Full Citation

  • Title Kennedy looks over the wall and takes Berlin by storm
  • Author Rothwell, Bruce
  • Publication Title Daily Mail
  • Collection Daily Mail
  • Date Thursday,  June 27, 1963
  • Issue Number 20891
  • Page Number 7
  • Place of Publication London, England
  • Language English
  • Document Type Article
  • Publication Section News
  • Source Library Associated Newspapers Limited
  • Copyright Statement © Associated Newspapers Limited.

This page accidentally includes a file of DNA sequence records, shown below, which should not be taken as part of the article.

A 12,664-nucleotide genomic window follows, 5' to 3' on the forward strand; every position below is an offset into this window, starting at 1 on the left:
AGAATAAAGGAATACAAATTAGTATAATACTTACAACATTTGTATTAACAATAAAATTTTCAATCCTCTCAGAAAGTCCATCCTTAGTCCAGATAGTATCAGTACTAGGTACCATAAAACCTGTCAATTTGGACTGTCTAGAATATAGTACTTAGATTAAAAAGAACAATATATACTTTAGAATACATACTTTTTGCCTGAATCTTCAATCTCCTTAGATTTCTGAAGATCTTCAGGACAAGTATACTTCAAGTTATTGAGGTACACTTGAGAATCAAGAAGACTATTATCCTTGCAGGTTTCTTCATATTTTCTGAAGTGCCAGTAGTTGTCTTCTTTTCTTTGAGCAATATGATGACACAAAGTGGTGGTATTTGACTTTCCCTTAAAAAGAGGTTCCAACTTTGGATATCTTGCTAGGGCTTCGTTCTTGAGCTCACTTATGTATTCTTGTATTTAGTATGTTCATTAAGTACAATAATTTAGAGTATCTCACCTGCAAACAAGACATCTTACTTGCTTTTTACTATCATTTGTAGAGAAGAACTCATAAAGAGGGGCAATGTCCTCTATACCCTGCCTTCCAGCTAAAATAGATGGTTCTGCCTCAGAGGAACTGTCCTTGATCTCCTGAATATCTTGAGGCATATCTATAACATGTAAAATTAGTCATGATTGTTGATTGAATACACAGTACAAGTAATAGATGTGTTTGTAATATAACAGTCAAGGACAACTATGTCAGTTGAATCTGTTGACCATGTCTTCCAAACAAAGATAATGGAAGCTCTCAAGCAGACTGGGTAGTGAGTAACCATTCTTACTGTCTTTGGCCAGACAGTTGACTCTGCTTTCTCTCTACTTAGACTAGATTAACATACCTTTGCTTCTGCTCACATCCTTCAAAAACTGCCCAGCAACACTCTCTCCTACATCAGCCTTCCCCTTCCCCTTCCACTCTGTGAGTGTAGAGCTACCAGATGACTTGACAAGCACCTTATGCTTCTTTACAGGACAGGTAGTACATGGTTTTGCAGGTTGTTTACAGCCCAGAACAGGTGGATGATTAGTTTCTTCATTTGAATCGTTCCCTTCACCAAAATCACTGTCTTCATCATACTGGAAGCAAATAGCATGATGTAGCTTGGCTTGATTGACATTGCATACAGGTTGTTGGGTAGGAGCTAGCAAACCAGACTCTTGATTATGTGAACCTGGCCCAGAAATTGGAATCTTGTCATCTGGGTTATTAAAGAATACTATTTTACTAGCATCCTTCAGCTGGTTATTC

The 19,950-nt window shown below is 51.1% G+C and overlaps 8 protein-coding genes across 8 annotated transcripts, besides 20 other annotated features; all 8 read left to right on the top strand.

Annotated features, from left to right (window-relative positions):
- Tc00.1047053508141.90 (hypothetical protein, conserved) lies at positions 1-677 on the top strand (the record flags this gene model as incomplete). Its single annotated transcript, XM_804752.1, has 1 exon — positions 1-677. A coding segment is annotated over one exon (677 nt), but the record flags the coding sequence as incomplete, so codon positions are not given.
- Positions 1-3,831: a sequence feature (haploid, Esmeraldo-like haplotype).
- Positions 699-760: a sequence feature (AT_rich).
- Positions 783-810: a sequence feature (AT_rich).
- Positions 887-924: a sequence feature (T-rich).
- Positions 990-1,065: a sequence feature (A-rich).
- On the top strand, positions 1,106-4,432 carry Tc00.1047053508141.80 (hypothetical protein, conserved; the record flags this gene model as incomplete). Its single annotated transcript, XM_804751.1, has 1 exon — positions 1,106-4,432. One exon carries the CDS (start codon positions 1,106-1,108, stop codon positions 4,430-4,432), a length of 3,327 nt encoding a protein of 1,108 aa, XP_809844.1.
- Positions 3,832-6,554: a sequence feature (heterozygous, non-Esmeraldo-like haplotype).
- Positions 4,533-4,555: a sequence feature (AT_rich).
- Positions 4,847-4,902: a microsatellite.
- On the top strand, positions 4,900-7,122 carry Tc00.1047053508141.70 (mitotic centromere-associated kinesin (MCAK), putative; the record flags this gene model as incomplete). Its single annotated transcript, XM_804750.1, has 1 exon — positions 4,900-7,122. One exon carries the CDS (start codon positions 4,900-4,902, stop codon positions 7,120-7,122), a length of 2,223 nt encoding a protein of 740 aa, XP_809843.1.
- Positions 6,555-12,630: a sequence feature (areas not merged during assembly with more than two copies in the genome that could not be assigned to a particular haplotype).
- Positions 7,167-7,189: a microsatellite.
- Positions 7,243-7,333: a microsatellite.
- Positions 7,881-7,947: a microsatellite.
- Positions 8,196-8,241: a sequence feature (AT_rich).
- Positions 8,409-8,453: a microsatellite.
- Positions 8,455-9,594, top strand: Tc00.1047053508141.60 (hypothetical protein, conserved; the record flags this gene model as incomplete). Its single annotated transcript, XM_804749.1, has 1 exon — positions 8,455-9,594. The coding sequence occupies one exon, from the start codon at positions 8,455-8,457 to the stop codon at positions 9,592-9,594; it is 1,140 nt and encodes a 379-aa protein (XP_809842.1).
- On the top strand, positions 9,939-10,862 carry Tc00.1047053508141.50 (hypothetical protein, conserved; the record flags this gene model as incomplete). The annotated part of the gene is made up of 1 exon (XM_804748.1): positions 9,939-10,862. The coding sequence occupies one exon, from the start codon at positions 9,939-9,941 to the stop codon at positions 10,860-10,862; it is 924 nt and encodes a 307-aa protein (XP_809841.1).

Kennedy looks over the wall and takes Berlin by storm mmsmmmmmMm ism. ■ * m m THOUGHTFUL::: KENNEDY LOOKS INTO EAST BERLIN Stofy by Bruee Rothwell datelined BERLIN, Wednesday PRESIDENT KENNEDY took divided Berlin by storm today. It was never Hitler's city, It has not been Adenauer's either. But to¬ day it was overwhelmingly Kennedy's, and will ever be. There were fantastic scenes as he drove through the glitter¬ ing halt of the rebuilt city to the Communist Wall. Prom the moment of his arrival at Tegel. in the French sector, it vas confetti all the way. His route over 50-odd miles of streets, was jam-packed with young and old. • At the Brandenburg Gate, dividing the British sector from the East. the Communists had draped huge red Hags Between the pillars to block his view of the eastern half and any East Berliner's view of him. But from the distant drab windows of East Berlin the people risked arrest and waved across the cold war's bitterest no-man's land. FERVOUR Only IS days ago Kennedy was calling on Americans to re-examine their attitude towards Oqpununism, calling on Kruschev for an end to the cold war. : Now, buoyed by the fervour. catching the enthusiasm of the crowds, he parroted the cold war rhetoric Berlin evokes. The vast crowd roared as he said: M There are many people in the world who really don't understand, or say they don't, what i£ the issue between the free world and the Communist world. Let them come to Berlin. "There are some who say that Communism is the way of the future. Let them come to Berlin. " There are some w^io say in Europe and elsewhere we can work with the Communists. Let them come to Berlin. " And there are even a few who say that it's true that Com¬ munism is a failing system,'but it permits us to make economic progress. Let them come to Berlin." REALITY President Kennedy was visibly shocked by his first sight of the Wall. The grey, grim, sand¬ stone slabs seemed to leer at him. A lone sentry watched through binoculars from a look¬ out box atop the Brandenburg Gate. ■. But . later, conscious of Krus- chev's arrival in East Berlin on Friday, when he. could well reply in kind and ruin all hopes. • > the President changed bis pre* pared speech. ; /' Addressing, the 'University of Free Berlin, ';he/ 'war more restrained. V ' He called on Berliners to ■ "cast offself-deception, t@ '*&• fuse to think merely in slogans." He said: H. Let us, deal. with the realities as they actually are, not as they might have been and not as we wish they were." , Reunification would be neither quick nor easy. What would count, in the long run would be " the realities of Wes¬ tern strength,; the. realities of Western commitment, the reali- boundaries of barbed wire." OFFER The West's military commit¬ ment was tfce Weat'rshield, he said, but'" behind that chield it is not enough to mark time, but adhere to a status Quo- while awaiting a change for the better. " Efforts for a real settlement must continue^ undiminished." President Kennedy repeated General Marshall's offer of the Marshall Plan to- Russia and Eastern Europe.. He said: ".His offer of help was rejected. But it is not too late- tp .think once again in terms of all of Europe." This' was. a time of winds at- change—in Europe as much as in America, where the negroes were going to be helped by The U.8. Government. ' He denounced the ." police states" of Eastern• Europe as an " anachroaisia." They were, like the division of Germany," against the. tide of history. He said: " But when the possibilities of reconciliation appear, we. in the West will make it clear we are not hostile Ur any people or system, pro¬ vided they choose their own destiny without interfering with the free choice of others." SILENCE Earlier the President had stepped a foot-across-the Com¬ munist border—at v Checkpoint Charlie. East German police. wearing huge leather overcoats, focused binoculars all of a mere 20 yards across, the frontier as President Kennedy arrived. From Checkpoint Charlie all the nearby buildings in East Berlin were silent and seemed empty. There were no faces at the open windows. But farther along, as Presi¬ dent Kennedy drove along the border, women waved from time to time from the other side—a hesitant wave, true, but a wave for all that which could have lost them their flats. f News in Pictures 1 page 7 1 HR mm •< < :«£■ ■ 1 m JOYFUL ■ . . TICKER TAPE SHOWERS KENNEDY. MAYOR WILLY BRANDT AND DR. ADENAUER IN WEST BERLIN